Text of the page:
GxP Lifeline

3 Characteristics of Successful Quality 4.0 Initiatives

3 principles of Quality 4.0

Industry 4.0 – the fourth industrial revolution that features the emergence of advanced digitisation and the increased connectivity of intelligent technologies – is having a profound impact on life sciences industries. Smarter, more connected technologies are revolutionising the way pharmaceutical products and medical devices are developed, manufactured, and used. As the evolution of Industry 4.0 continues to unfold, quality management is playing an increasingly vital role for companies across the industry. Modern technologies and capabilities are blending with traditional methods of managing quality, which has culminated in a novel Quality 4.0 approach that fundamentally changes what quality management systems are and do.

Today’s quality leaders are faced with the challenge of knowing the best way to invest in and apply advanced Quality 4.0 tools such as:

  • Artificial intelligence (AI).
  • Blockchain.
  • Cloud computing.
  • Connected and edge devices.
  • Data lakes and “big data.”
  • Machine learning (ML), a subset of AI.

The execution of a Quality 4.0 initiative takes thoughtful planning, a systematic strategy, and a thorough understanding of the Quality 4.0 elements that will be the most favourable for your organisation. If you’re looking to get started, first familiarise the decision-makers in your company with these three characteristics that are shared by Quality 4.0 initiatives that successfully transformed and streamlined quality management in other life sciences companies.

  1. Target the Areas That Will Benefit Most From Quality 4.0 Tools
  2. The first step in any Quality 4.0 initiative should be focused on planning. You can begin by identifying potential use cases for advanced analytics, apps, or other technologies that enhance connectivity. Compare specific functions where improvement is most needed with the various Quality 4.0 tools available. This will allow your organisation to set realistic expectations and make it easier for decision-makers to chart a roadmap for future successes.

  3. Focus on Aspects of Quality 4.0 That Most Closely Match Your Needs
  4. LNS Research, a trusted industrial transformation advisory group, has identified the 11 essential components or “axes” of Quality 4.0.1 The manner in which each axis is leveraged and synchronised with the other elements of Quality 4.0 varies widely according to a company’s unique business needs and circumstances. Each of the integral aspects listed below plays a critical role in any Quality 4.0 initiative and should be evaluated against and incorporated into use cases based on your company’s current standing and desired future state.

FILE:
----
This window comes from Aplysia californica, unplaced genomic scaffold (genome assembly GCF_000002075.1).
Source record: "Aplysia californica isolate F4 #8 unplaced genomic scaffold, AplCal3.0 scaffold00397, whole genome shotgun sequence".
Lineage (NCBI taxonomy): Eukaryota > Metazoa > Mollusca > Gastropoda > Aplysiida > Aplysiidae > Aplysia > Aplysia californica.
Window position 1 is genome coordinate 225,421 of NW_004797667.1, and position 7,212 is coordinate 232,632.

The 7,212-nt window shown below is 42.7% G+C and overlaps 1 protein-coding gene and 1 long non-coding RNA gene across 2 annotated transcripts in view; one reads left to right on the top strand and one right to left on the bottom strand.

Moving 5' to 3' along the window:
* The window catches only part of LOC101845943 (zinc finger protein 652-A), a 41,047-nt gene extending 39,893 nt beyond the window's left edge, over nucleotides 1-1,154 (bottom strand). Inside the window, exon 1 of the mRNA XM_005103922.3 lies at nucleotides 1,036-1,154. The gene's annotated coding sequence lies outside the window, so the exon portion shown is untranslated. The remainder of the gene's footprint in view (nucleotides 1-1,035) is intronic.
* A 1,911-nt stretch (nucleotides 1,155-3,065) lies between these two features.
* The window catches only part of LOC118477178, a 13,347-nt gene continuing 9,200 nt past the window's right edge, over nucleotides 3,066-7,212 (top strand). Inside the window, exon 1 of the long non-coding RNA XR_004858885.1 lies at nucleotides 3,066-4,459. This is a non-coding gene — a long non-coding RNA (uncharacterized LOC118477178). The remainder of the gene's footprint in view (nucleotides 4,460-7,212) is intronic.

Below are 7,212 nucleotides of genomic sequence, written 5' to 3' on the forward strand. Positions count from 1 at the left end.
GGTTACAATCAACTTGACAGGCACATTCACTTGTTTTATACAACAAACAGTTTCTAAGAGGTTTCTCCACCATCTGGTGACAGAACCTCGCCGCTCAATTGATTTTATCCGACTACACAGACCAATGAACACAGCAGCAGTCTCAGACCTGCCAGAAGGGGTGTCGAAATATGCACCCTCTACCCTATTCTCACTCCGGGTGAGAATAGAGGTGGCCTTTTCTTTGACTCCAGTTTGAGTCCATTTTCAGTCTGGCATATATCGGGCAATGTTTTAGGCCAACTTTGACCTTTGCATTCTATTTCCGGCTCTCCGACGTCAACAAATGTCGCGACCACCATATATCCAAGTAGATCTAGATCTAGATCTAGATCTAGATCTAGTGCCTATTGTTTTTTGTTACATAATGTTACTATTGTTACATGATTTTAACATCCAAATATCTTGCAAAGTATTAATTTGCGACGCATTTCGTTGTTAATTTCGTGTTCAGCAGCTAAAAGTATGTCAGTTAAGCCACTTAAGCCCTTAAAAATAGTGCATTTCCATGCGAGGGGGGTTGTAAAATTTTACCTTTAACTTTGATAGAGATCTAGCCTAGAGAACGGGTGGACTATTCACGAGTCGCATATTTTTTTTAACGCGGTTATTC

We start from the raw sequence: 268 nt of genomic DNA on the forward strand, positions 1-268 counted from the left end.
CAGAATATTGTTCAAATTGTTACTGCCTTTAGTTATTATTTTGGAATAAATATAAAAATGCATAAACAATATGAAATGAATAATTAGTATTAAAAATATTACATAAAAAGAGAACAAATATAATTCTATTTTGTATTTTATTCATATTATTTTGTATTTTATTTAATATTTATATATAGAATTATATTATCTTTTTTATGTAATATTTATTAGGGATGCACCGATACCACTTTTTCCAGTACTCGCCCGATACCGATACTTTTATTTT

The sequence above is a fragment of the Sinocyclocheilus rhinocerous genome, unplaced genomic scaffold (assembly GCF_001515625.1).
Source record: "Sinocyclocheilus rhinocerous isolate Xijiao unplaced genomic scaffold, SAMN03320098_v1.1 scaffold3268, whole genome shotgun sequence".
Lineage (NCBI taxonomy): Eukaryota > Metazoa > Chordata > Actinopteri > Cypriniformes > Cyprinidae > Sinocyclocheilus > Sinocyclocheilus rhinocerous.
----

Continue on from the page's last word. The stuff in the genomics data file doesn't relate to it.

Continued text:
1. Data:
    2. Bad metrics are the biggest barriers preventing companies from reaching their quality objectives. Life sciences companies are much more likely to yield the real-time quality intelligence and predictive insights they need to thrive in today’s fast-paced and highly competitive markets if they base their Quality 4.0 initiative on a data-driven quality model.

    3. Analytics:
    4. You can’t make good, timely decisions without up-to-date, accurate, and readily reportable quality information. Modern analytics tools like MasterControl Insights propel Quality 4.0 initiatives by providing up-to-the-minute data updates, interactive dashboards, and robust data exploration and sharing capabilities.

    5. Connectivity:
    6. Quality 4.0 initiatives are useful for bridging the gaps between operational and information technologies. Companies may now seamlessly link enterprise systems and ensure that data stays synchronised between them by taking advantage of the advanced integration capabilities that Quality 4.0 tools offer.

    7. Collaboration:
    8. Process automation has taken quality management far beyond what was possible when everyone in the industry was reliant on paper-based, manual processes. Now, Quality 4.0 tools are advancing efficiency even further. Blockchain and other innovative technologies make it easier to detect defects, boost data security, and effectively combine quality and supply chain data.

    9. Quality Management Systems: